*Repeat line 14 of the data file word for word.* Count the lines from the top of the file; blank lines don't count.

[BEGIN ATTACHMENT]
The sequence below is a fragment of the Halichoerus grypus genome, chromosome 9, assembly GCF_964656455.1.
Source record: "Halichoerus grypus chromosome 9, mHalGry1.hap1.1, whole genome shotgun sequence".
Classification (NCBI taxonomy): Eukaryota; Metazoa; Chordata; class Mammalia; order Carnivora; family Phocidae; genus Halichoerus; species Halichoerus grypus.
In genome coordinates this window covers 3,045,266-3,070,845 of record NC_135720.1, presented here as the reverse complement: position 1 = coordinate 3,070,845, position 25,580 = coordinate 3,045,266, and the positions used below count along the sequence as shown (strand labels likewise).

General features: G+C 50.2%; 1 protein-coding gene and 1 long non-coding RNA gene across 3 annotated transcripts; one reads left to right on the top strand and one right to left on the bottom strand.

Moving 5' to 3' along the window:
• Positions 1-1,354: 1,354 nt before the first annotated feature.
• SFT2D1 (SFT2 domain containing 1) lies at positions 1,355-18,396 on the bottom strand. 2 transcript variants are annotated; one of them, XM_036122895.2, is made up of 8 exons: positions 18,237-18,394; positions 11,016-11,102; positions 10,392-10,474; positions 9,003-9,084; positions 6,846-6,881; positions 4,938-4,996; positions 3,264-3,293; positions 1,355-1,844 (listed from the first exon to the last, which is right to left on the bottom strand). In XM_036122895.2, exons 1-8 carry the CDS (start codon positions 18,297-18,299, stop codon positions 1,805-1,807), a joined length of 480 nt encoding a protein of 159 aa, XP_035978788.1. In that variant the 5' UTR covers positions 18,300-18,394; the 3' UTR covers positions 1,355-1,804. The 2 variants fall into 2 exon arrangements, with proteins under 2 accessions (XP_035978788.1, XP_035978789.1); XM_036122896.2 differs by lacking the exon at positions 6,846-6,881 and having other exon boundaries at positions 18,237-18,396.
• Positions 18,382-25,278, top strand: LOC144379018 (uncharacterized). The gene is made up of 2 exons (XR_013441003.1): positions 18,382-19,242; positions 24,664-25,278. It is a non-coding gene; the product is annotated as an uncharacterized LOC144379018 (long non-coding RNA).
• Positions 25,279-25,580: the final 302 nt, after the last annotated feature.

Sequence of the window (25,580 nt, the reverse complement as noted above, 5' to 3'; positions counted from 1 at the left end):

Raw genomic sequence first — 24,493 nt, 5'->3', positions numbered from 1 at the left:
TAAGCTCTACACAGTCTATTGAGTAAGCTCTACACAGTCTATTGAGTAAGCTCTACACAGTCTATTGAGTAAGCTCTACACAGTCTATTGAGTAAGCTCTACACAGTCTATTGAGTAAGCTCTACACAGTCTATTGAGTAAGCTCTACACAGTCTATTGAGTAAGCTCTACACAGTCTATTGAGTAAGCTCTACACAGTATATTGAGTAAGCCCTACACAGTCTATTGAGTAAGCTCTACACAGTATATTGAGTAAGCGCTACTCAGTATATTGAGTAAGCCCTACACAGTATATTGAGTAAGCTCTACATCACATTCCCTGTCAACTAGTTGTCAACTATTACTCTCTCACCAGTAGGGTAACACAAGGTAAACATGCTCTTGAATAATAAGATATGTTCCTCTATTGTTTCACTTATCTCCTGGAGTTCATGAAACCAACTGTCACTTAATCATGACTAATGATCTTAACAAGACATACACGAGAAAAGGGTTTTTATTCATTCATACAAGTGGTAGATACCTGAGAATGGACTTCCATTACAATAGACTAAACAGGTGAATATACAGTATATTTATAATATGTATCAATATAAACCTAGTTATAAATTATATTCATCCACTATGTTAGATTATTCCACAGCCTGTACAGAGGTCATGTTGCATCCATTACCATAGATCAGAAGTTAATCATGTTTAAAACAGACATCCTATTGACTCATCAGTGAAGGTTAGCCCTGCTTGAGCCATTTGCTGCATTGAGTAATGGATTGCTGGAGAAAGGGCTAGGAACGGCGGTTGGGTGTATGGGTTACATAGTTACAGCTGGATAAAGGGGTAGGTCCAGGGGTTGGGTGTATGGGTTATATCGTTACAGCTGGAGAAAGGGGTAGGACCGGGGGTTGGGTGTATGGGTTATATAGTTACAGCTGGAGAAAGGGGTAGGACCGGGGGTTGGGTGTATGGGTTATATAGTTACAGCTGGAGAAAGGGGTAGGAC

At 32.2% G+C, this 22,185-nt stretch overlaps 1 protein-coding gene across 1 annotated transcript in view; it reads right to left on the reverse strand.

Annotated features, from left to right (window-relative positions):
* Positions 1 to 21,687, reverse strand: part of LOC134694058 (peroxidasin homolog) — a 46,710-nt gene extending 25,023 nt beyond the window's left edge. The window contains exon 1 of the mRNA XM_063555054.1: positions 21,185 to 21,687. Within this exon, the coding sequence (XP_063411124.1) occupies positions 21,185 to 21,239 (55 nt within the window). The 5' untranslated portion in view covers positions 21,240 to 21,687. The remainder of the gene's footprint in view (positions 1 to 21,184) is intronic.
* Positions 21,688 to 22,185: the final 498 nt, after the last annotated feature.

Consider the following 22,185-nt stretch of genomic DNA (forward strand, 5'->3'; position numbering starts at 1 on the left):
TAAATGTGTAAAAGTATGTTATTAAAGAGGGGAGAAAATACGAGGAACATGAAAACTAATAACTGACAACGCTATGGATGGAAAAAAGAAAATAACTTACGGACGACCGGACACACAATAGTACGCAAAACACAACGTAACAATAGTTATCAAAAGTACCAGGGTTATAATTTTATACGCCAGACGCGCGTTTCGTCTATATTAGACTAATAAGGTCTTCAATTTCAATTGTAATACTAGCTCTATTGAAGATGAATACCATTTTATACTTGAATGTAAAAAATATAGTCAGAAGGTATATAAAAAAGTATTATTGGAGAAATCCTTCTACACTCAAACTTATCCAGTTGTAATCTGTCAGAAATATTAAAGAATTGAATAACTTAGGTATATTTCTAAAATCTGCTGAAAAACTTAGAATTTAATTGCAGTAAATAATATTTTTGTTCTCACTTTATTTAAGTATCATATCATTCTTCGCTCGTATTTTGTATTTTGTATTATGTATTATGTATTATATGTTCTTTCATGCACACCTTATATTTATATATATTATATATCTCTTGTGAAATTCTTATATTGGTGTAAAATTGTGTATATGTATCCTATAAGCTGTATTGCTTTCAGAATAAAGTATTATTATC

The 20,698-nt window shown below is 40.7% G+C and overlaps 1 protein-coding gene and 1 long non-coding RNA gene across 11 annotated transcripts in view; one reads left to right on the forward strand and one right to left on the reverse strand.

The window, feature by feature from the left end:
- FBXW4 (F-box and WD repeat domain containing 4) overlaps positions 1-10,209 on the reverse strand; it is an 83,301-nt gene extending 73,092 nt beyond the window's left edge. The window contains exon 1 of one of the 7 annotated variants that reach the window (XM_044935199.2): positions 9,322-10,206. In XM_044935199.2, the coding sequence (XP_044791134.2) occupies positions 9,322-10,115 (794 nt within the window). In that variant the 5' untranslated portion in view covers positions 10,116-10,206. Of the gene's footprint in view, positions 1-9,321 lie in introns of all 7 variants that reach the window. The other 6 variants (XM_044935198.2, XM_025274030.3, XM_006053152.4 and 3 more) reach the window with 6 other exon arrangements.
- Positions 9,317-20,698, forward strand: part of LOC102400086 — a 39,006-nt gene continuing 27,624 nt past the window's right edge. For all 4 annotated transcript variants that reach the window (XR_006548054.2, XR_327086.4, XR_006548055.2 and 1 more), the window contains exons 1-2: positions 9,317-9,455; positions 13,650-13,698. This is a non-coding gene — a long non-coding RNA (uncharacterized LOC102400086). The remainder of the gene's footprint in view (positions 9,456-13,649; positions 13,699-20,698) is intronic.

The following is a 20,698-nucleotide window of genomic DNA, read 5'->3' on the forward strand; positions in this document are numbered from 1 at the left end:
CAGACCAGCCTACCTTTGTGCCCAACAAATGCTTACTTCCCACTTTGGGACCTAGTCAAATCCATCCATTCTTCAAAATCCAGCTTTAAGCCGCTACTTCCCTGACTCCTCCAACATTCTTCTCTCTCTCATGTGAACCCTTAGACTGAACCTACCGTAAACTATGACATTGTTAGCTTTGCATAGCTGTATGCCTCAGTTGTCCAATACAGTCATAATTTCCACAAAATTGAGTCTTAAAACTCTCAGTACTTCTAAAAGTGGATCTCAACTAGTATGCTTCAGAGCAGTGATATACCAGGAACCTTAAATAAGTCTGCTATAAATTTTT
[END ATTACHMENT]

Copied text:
At 32.2% G+C, this 22,185-nt stretch overlaps 1 protein-coding gene across 1 annotated transcript in view; it reads right to left on the reverse strand.